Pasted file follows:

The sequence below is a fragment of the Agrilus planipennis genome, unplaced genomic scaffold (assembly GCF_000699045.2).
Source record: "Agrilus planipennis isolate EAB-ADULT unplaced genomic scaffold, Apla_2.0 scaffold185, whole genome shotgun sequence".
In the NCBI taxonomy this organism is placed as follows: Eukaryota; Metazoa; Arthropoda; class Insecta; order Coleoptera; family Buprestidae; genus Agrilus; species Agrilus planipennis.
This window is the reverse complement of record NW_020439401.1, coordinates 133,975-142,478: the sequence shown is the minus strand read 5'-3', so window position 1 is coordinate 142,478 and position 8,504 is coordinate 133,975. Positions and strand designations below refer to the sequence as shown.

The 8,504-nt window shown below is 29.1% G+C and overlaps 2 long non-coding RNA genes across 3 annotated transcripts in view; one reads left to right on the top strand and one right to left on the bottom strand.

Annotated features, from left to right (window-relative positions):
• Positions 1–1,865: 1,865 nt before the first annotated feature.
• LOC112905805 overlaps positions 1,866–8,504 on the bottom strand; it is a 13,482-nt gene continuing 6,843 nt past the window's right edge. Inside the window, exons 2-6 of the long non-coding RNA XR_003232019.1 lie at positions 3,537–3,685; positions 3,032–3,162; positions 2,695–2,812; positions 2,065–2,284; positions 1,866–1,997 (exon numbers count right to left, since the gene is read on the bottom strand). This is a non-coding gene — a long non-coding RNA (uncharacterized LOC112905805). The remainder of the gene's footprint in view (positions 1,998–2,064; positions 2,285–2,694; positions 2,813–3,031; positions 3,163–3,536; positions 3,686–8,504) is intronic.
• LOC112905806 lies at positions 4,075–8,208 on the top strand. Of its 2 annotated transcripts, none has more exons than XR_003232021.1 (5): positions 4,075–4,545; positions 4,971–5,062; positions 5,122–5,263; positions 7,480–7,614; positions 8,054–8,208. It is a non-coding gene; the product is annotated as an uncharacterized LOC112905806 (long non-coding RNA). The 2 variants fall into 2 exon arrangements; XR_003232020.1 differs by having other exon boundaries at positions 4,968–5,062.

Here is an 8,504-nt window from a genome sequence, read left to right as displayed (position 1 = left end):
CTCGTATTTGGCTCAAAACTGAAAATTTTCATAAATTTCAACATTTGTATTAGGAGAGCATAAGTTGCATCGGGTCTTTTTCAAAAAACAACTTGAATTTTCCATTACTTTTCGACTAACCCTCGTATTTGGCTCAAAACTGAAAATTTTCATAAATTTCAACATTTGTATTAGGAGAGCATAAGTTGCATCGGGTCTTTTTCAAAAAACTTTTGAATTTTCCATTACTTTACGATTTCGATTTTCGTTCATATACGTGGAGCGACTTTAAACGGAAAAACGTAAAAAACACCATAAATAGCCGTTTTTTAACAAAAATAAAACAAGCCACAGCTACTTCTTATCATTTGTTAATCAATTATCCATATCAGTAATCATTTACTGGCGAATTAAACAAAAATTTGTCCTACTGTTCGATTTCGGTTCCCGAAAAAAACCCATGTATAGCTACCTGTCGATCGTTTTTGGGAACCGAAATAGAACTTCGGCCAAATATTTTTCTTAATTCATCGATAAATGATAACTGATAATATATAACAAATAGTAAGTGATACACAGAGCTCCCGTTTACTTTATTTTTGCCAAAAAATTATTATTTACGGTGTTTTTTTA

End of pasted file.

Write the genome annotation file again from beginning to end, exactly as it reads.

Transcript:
The sequence below is a fragment of the Agrilus planipennis genome, unplaced genomic scaffold (assembly GCF_000699045.2).
Source record: "Agrilus planipennis isolate EAB-ADULT unplaced genomic scaffold, Apla_2.0 scaffold185, whole genome shotgun sequence".
In the NCBI taxonomy this organism is placed as follows: Eukaryota; Metazoa; Arthropoda; class Insecta; order Coleoptera; family Buprestidae; genus Agrilus; species Agrilus planipennis.
This window is the reverse complement of record NW_020439401.1, coordinates 133,975-142,478: the sequence shown is the minus strand read 5'-3', so window position 1 is coordinate 142,478 and position 8,504 is coordinate 133,975. Positions and strand designations below refer to the sequence as shown.

The 8,504-nt window shown below is 29.1% G+C and overlaps 2 long non-coding RNA genes across 3 annotated transcripts in view; one reads left to right on the top strand and one right to left on the bottom strand.

Annotated features, from left to right (window-relative positions):
• Positions 1–1,865: 1,865 nt before the first annotated feature.
• LOC112905805 overlaps positions 1,866–8,504 on the bottom strand; it is a 13,482-nt gene continuing 6,843 nt past the window's right edge. Inside the window, exons 2-6 of the long non-coding RNA XR_003232019.1 lie at positions 3,537–3,685; positions 3,032–3,162; positions 2,695–2,812; positions 2,065–2,284; positions 1,866–1,997 (exon numbers count right to left, since the gene is read on the bottom strand). This is a non-coding gene — a long non-coding RNA (uncharacterized LOC112905805). The remainder of the gene's footprint in view (positions 1,998–2,064; positions 2,285–2,694; positions 2,813–3,031; positions 3,163–3,536; positions 3,686–8,504) is intronic.
• LOC112905806 lies at positions 4,075–8,208 on the top strand. Of its 2 annotated transcripts, none has more exons than XR_003232021.1 (5): positions 4,075–4,545; positions 4,971–5,062; positions 5,122–5,263; positions 7,480–7,614; positions 8,054–8,208. It is a non-coding gene; the product is annotated as an uncharacterized LOC112905806 (long non-coding RNA). The 2 variants fall into 2 exon arrangements; XR_003232020.1 differs by having other exon boundaries at positions 4,968–5,062.

Here is an 8,504-nt window from a genome sequence, read left to right as displayed (position 1 = left end):
CTCGTATTTGGCTCAAAACTGAAAATTTTCATAAATTTCAACATTTGTATTAGGAGAGCATAAGTTGCATCGGGTCTTTTTCAAAAAACAACTTGAATTTTCCATTACTTTTCGACTAACCCTCGTATTTGGCTCAAAACTGAAAATTTTCATAAATTTCAACATTTGTATTAGGAGAGCATAAGTTGCATCGGGTCTTTTTCAAAAAACTTTTGAATTTTCCATTACTTTACGATTTCGATTTTCGTTCATATACGTGGAGCGACTTTAAACGGAAAAACGTAAAAAACACCATAAATAGCCGTTTTTTAACAAAAATAAAACAAGCCACAGCTACTTCTTATCATTTGTTAATCAATTATCCATATCAGTAATCATTTACTGGCGAATTAAACAAAAATTTGTCCTACTGTTCGATTTCGGTTCCCGAAAAAAACCCATGTATAGCTACCTGTCGATCGTTTTTGGGAACCGAAATAGAACTTCGGCCAAATATTTTTCTTAATTCATCGATAAATGATAACTGATAATATATAACAAATAGTAAGTGATACACAGAGCTCCCGTTTACTTTATTTTTGCCAAAAAATTATTATTTACGGTGTTTTTTTA